Pritzker responded to the lawmakers in a letter, noting his administration made $25 million in grants available to beef up staff, training and rental space at the state’s 97 local health departments through which it is coordinating the vaccination plan.
“In fact, as we have helped local health departments overcome their challenges, the state of Illinois is administering more doses a week than it is receiving from the federal government,” Pritzker wrote in his response letter.
Pritzker said the New York Times showed Illinois was seventh in the nation for total number of doses distributed, which was right beside California, Texas, Florida, New York and Pennsylvania – states cited in the GOP letter.
“All but one of those states has received more vaccine on a per capita basis than Illinois has at the CDC’s last count – and yet, we have kept up with them despite having less to work with,” he said.
National supply ‘completely inadequate’
While the Republican lawmakers criticized Pritzker for “blaming the previous president, the federal government and CVS/Walgreens,” Pritzker said “having a partner” in the Biden administration will ensure a quicker rollout.
He pointed to an announcement Jan. 28 that the Federal Emergency Management Agency will provide Illinois with an additional $43 million to “expand our mobile vaccination operations and offer more easy-access locations for our residents as the national vaccine supply increases.” He also cited President Joe Biden’s plan to secure 200 million additional vaccine doses.
“Of course, as I and governors across the political spectrum have made clear, the current national vaccine supply pipeline is completely inadequate for national demand – a product of the previous presidential administration, whether or not you’d like to name it as such,” the governor wrote to the GOP lawmakers. “In a country of 330 million, the CDC estimates that only enough doses to fully vaccinate about 23 million people have even gone out the door – and that doesn’t count delays in administration or reporting.”
In total, the state has received slightly more than 1.8 million doses of the vaccines manufactured by either Pfizer or Moderna, with about 1.3 million distributed outside of the long-term care partnership program.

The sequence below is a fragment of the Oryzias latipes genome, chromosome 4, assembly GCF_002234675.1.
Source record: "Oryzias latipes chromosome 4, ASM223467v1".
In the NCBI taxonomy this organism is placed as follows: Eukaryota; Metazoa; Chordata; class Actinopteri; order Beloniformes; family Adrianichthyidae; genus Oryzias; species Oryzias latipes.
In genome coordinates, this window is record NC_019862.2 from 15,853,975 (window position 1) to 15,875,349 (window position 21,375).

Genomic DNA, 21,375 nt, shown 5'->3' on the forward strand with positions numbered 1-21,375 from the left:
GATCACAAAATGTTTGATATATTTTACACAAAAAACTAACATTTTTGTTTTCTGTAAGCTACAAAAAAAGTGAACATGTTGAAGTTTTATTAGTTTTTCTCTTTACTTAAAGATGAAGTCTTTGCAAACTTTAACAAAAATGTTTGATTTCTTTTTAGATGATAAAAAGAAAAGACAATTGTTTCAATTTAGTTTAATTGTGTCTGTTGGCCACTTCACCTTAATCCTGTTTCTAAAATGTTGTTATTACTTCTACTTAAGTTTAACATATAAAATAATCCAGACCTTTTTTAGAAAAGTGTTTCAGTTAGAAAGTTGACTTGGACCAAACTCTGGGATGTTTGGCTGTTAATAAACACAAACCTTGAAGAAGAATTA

Of those outside of the partnership program, 59 percent, or 756,444, have been reported administered. Vaccine administrators have three days from when the shot is given to report it.
The vaccination rollout continues amid falling positivity rates. On Jan. 29, the state’s rolling seven-day average case positivity rate was 4.3 percent, marking the 21st straight day it had decreased and the lowest it has been since Oct. 12.
But, that has not made the difficulty of obtaining appointments for vaccines any less frustrating for local senior citizens and their family members and caregivers, on whom they rely to navigate the process.
“The frustration is that they’re letting elderly people know they’re going to get this, but everyone makes it seem like it’s going to be this week,” Aquin said. “What do elderly people have to do if they don’t have someone to call for them?”
Cook County officials renewed their calls for patience with the rollout, saying the vaccine supply is simply not enough to meet the immediate demand.
“As the governor, [Cook County Board] President Preckwinkle and others have explained, vaccination appointments will become available as additional doses are received,” said Kate Hedlin, communications manager for Cook County Health, said in an email. “In suburban Cook County, there are approximately 600,000 residents and essential workers eligible to be vaccinated in Phase 1B of the vaccination plan, which means not everyone will be able to get vaccinated immediately.
“We ask for patience and please know that we are committed to getting residents vaccinated. In addition, Walgreens, Mariano’s and Jewel-Osco are also offering vaccinations.”
An updated list of COVID-19 vaccination sites can be found at coronavirus.illinois.gov/s/vaccination-location.
Jerry Nowicki of Capitol News Illinois contributed to this report.